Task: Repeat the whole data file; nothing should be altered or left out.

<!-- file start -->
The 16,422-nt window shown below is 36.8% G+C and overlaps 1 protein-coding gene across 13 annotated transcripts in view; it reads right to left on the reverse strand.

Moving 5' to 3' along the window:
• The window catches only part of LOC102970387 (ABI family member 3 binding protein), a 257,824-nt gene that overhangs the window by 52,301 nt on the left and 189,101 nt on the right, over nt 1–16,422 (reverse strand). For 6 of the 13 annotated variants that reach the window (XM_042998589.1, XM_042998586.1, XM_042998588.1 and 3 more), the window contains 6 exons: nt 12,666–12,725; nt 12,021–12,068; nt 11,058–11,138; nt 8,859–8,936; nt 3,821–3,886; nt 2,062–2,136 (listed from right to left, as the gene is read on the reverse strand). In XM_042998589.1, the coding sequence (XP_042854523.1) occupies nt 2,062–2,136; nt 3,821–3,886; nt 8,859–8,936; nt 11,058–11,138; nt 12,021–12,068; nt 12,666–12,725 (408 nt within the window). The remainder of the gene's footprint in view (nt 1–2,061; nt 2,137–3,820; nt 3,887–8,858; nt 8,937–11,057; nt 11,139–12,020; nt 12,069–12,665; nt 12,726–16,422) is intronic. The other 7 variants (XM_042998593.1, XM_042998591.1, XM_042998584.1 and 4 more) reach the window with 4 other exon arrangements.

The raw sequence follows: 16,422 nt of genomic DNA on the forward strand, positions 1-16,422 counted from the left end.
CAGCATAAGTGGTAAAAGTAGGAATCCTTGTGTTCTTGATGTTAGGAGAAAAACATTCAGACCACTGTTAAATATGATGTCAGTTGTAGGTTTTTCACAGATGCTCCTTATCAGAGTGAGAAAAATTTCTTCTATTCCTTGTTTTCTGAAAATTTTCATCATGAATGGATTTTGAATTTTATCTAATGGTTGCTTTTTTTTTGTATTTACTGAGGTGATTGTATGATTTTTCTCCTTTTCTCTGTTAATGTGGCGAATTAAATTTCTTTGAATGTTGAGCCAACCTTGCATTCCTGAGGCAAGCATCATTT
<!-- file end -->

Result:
The 16,422-nt window shown below is 36.8% G+C and overlaps 1 protein-coding gene across 13 annotated transcripts in view; it reads right to left on the reverse strand.

Moving 5' to 3' along the window:
• The window catches only part of LOC102970387 (ABI family member 3 binding protein), a 257,824-nt gene that overhangs the window by 52,301 nt on the left and 189,101 nt on the right, over nt 1–16,422 (reverse strand). For 6 of the 13 annotated variants that reach the window (XM_042998589.1, XM_042998586.1, XM_042998588.1 and 3 more), the window contains 6 exons: nt 12,666–12,725; nt 12,021–12,068; nt 11,058–11,138; nt 8,859–8,936; nt 3,821–3,886; nt 2,062–2,136 (listed from right to left, as the gene is read on the reverse strand). In XM_042998589.1, the coding sequence (XP_042854523.1) occupies nt 2,062–2,136; nt 3,821–3,886; nt 8,859–8,936; nt 11,058–11,138; nt 12,021–12,068; nt 12,666–12,725 (408 nt within the window). The remainder of the gene's footprint in view (nt 1–2,061; nt 2,137–3,820; nt 3,887–8,858; nt 8,937–11,057; nt 11,139–12,020; nt 12,069–12,665; nt 12,726–16,422) is intronic. The other 7 variants (XM_042998593.1, XM_042998591.1, XM_042998584.1 and 4 more) reach the window with 4 other exon arrangements.

The raw sequence follows: 16,422 nt of genomic DNA on the forward strand, positions 1-16,422 counted from the left end.
CAGCATAAGTGGTAAAAGTAGGAATCCTTGTGTTCTTGATGTTAGGAGAAAAACATTCAGACCACTGTTAAATATGATGTCAGTTGTAGGTTTTTCACAGATGCTCCTTATCAGAGTGAGAAAAATTTCTTCTATTCCTTGTTTTCTGAAAATTTTCATCATGAATGGATTTTGAATTTTATCTAATGGTTGCTTTTTTTTTGTATTTACTGAGGTGATTGTATGATTTTTCTCCTTTTCTCTGTTAATGTGGCGAATTAAATTTCTTTGAATGTTGAGCCAACCTTGCATTCCTGAGGCAAGCATCATTT